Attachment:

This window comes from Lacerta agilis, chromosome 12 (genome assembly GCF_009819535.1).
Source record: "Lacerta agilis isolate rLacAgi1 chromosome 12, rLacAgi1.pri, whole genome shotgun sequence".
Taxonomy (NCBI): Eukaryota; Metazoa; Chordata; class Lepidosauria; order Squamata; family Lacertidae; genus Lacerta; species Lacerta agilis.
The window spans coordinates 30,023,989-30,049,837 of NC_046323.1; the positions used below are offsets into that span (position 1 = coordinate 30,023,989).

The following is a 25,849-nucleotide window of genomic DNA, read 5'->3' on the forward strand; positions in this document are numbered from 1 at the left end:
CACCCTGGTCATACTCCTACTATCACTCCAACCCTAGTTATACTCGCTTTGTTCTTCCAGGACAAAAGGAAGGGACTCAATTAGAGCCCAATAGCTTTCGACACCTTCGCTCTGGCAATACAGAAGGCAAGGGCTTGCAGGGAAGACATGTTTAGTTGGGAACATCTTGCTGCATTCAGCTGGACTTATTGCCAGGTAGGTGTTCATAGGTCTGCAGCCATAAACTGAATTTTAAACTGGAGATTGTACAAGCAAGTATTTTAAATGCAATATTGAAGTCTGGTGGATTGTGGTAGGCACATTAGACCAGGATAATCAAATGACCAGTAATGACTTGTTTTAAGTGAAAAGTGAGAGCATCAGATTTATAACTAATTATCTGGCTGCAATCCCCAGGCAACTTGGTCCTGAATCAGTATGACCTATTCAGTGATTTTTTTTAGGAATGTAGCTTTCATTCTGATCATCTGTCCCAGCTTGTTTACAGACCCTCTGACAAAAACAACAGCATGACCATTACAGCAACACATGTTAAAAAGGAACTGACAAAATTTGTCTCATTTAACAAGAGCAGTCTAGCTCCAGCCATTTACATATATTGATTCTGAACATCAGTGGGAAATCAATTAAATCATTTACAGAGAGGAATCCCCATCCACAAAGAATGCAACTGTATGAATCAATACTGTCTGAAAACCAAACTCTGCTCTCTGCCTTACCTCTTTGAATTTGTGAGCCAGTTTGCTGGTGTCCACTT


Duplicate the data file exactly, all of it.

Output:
This window comes from Lacerta agilis, chromosome 12 (genome assembly GCF_009819535.1).
Source record: "Lacerta agilis isolate rLacAgi1 chromosome 12, rLacAgi1.pri, whole genome shotgun sequence".
Taxonomy (NCBI): Eukaryota; Metazoa; Chordata; class Lepidosauria; order Squamata; family Lacertidae; genus Lacerta; species Lacerta agilis.
The window spans coordinates 30,023,989-30,049,837 of NC_046323.1; the positions used below are offsets into that span (position 1 = coordinate 30,023,989).

The following is a 25,849-nucleotide window of genomic DNA, read 5'->3' on the forward strand; positions in this document are numbered from 1 at the left end:
CACCCTGGTCATACTCCTACTATCACTCCAACCCTAGTTATACTCGCTTTGTTCTTCCAGGACAAAAGGAAGGGACTCAATTAGAGCCCAATAGCTTTCGACACCTTCGCTCTGGCAATACAGAAGGCAAGGGCTTGCAGGGAAGACATGTTTAGTTGGGAACATCTTGCTGCATTCAGCTGGACTTATTGCCAGGTAGGTGTTCATAGGTCTGCAGCCATAAACTGAATTTTAAACTGGAGATTGTACAAGCAAGTATTTTAAATGCAATATTGAAGTCTGGTGGATTGTGGTAGGCACATTAGACCAGGATAATCAAATGACCAGTAATGACTTGTTTTAAGTGAAAAGTGAGAGCATCAGATTTATAACTAATTATCTGGCTGCAATCCCCAGGCAACTTGGTCCTGAATCAGTATGACCTATTCAGTGATTTTTTTTAGGAATGTAGCTTTCATTCTGATCATCTGTCCCAGCTTGTTTACAGACCCTCTGACAAAAACAACAGCATGACCATTACAGCAACACATGTTAAAAAGGAACTGACAAAATTTGTCTCATTTAACAAGAGCAGTCTAGCTCCAGCCATTTACATATATTGATTCTGAACATCAGTGGGAAATCAATTAAATCATTTACAGAGAGGAATCCCCATCCACAAAGAATGCAACTGTATGAATCAATACTGTCTGAAAACCAAACTCTGCTCTCTGCCTTACCTCTTTGAATTTGTGAGCCAGTTTGCTGGTGTCCACTT